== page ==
When Estring is in place, you should not feel anything. If you feel discomfort, it is probably not far enough inside. Gently push it further into the vagina. There is no danger of Estring being pushed too far up in the vagina or getting lost. Estring can only be inserted as far as the end of the vagina, where the cervix (the narrow, lower end of the uterus) will block Estring from going any further.

    Estring may slide down into the lower part of the vagina as a result of the abdominal pressure or straining that sometimes accompanies constipation. If this should happen, gently guide Estring back into place with your finger.

    There have been rare reports of Estring falling out in some women following intense straining or coughing. If this should occur, simply wash Estring with lukewarm (not hot) water and reinsert it.

    Most women and their partners experience no discomfort with Estring in place during intercourse, so it is not necessary that the ring be removed before intercourse. If Estring does cause discomfort, you may remove it prior to intercourse. Be sure to reinsert Estring as soon as possible afterward.

    To remove Estring, wash and dry your hands thoroughly. Assume a comfortable position, either standing with one leg up, squatting, or lying down. Hook your finger through the ring and gently pull it out. Discard the used ring in a waste receptacle; do not flush it.

  • What should I avoid while taking Estring?

    Do not miss your doctor appointments, as they are important in evaluating your therapy. Do not give Estring to other people.

  • What are possible food and drug interactions associated with Estring?

    If Estring is taken with certain other drugs, the effects of either could be increased, decreased, or altered. It is especially important to check with your doctor before combining Estring with the following: carbamazepine, clarithromycin, erythromycin, grapefruit juice, itraconazole, ketoconazole, phenobarbital, rifampin, ritonavir, or St. John's wort.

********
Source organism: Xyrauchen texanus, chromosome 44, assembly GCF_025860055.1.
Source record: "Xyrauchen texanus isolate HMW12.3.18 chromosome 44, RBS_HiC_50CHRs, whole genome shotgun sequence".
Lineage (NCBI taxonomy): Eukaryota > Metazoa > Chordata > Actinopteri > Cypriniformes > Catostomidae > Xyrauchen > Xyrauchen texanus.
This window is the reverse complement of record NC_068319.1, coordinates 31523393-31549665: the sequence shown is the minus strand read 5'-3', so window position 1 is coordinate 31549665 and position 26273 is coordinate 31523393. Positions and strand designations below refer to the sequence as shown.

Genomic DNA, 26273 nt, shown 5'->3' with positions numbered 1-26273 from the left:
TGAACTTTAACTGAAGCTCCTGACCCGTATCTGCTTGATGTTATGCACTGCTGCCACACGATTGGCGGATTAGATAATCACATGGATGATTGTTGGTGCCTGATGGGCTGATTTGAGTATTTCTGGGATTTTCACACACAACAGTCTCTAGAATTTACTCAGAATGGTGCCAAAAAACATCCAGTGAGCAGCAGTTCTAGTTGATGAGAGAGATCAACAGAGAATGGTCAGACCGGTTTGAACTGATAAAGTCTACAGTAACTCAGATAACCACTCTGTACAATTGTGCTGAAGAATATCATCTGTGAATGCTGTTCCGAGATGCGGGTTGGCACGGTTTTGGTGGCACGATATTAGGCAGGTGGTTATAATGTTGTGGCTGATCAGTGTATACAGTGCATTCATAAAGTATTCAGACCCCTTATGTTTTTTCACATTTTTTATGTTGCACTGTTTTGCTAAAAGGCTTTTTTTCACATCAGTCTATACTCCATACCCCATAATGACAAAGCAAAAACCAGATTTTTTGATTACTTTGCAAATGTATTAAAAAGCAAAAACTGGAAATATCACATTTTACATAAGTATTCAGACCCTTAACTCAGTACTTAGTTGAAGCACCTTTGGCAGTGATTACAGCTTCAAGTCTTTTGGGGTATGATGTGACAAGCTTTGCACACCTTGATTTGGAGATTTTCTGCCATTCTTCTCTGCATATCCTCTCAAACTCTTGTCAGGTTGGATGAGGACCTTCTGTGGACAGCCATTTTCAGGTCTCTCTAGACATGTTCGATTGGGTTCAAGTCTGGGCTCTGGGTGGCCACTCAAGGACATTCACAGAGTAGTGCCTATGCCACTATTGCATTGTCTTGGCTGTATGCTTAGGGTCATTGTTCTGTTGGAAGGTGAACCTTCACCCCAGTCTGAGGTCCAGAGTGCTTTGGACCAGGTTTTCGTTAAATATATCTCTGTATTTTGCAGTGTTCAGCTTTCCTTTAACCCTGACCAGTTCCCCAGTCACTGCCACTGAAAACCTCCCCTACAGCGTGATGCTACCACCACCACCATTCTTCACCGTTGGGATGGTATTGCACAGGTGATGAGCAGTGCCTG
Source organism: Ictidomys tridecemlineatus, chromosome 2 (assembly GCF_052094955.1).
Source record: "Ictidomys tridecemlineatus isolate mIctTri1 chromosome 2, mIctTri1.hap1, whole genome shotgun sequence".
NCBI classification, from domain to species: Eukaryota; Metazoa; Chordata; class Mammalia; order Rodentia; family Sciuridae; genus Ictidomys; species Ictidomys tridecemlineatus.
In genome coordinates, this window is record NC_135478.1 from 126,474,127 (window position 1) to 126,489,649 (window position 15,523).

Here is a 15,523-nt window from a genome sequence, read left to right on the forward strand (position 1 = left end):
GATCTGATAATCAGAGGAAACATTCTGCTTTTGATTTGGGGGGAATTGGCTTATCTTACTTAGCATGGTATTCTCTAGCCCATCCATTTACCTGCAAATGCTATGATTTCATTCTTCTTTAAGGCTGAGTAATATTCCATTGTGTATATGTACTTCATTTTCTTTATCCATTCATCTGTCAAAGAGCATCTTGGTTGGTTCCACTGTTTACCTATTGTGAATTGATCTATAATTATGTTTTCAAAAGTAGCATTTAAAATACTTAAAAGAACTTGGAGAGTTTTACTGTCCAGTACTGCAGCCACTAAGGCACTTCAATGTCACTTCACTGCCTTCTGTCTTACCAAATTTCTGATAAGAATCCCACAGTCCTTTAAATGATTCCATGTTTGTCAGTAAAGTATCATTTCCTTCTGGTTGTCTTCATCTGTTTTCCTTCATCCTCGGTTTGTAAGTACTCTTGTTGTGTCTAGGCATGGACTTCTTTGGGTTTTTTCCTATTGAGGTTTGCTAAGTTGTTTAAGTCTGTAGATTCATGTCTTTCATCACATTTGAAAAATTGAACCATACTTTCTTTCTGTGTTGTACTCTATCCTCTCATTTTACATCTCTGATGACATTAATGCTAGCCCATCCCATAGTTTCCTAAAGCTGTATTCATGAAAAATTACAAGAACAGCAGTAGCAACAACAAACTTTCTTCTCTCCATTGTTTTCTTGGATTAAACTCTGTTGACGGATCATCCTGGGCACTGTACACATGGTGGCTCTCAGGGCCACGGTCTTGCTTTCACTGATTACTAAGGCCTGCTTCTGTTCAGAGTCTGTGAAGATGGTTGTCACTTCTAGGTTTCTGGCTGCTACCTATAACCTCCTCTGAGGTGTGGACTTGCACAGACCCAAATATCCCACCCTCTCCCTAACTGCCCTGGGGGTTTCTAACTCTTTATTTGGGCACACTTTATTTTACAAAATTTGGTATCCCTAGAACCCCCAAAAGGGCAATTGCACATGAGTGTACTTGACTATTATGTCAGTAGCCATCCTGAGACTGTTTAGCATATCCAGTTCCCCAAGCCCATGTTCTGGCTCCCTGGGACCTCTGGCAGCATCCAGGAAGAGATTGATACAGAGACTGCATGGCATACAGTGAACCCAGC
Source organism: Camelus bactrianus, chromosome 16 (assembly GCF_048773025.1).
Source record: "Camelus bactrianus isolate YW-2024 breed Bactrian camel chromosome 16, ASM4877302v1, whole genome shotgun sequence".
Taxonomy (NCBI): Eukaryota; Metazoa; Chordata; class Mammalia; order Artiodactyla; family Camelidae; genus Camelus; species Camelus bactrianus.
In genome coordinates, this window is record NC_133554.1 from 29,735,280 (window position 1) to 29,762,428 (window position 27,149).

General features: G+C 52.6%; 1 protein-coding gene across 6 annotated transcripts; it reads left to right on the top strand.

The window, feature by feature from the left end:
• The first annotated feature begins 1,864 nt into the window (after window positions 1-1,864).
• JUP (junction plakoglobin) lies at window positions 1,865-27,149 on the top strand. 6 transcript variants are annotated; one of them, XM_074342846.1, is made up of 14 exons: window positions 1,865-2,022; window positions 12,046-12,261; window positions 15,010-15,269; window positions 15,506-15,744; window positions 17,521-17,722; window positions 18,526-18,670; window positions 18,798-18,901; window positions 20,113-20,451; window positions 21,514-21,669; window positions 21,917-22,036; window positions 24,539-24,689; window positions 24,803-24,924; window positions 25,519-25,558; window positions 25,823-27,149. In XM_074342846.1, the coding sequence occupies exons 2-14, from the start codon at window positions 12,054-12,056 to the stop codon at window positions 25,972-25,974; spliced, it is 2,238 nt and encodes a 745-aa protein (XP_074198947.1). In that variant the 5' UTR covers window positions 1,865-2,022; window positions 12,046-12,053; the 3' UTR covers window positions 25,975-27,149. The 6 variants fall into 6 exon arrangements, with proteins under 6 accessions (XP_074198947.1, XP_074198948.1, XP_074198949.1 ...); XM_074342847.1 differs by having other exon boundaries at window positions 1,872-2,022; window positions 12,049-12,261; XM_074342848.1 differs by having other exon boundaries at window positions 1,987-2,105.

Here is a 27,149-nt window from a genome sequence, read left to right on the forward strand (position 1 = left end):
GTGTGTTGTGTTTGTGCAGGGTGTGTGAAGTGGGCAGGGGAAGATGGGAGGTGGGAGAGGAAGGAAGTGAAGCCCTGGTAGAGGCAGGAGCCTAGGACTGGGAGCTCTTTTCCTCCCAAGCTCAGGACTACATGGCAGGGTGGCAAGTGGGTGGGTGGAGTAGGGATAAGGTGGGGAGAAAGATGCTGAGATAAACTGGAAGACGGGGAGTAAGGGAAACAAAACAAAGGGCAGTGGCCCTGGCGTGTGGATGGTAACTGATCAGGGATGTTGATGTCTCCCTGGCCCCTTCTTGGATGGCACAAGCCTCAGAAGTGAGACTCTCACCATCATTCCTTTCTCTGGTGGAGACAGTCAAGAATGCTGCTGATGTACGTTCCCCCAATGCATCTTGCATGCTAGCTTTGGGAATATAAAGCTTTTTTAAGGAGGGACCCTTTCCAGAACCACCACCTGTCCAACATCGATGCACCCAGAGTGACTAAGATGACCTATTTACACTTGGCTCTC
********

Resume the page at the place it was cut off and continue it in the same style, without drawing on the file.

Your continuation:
• What are the possible side effects of Estring?

    Side effects cannot be anticipated. If any develop or change in intensity, tell your doctor as soon as possible. Only your doctor can determine if it is safe for you to continue taking this drug.

    Side effects may include: bloating (water retention), breast tenderness/enlargement, hair loss, headache, nausea, spotty darkening of skin on the face, vomiting

    Serious side effects may include: abnormal vaginal bleeding, breast lumps, changes in vision or speech, coughing blood, dizziness, faintness, pain in the lower legs or chest, pain/swelling/tenderness of the stomach, severe headache, shortness of breath, vomiting, weakness/numbness of arm(s) or leg(s)

    One of the most frequently reported side effects associated with Estring is an increase in vaginal secretions. These secretions are like those that occur normally prior to menopause and indicate that Estring is working. However, if the secretions are associated with a bad odor, vaginal itching or discomfort, or you think you have developed an infection, be sure to contact your doctor.

  • Can I receive Estring if I am pregnant or breastfeeding?

    Do not use Estring if you are pregnant, plan to become pregnant, or are breastfeeding.

  • What should I do if I miss a dose of Estring?

    If you forget and have not inserted a new ring after 90 days, contact your doctor to establish a new schedule for Estring.

  • How should I store Estring?

    Store Estring at room temperature. Store in the original packaging until just before use.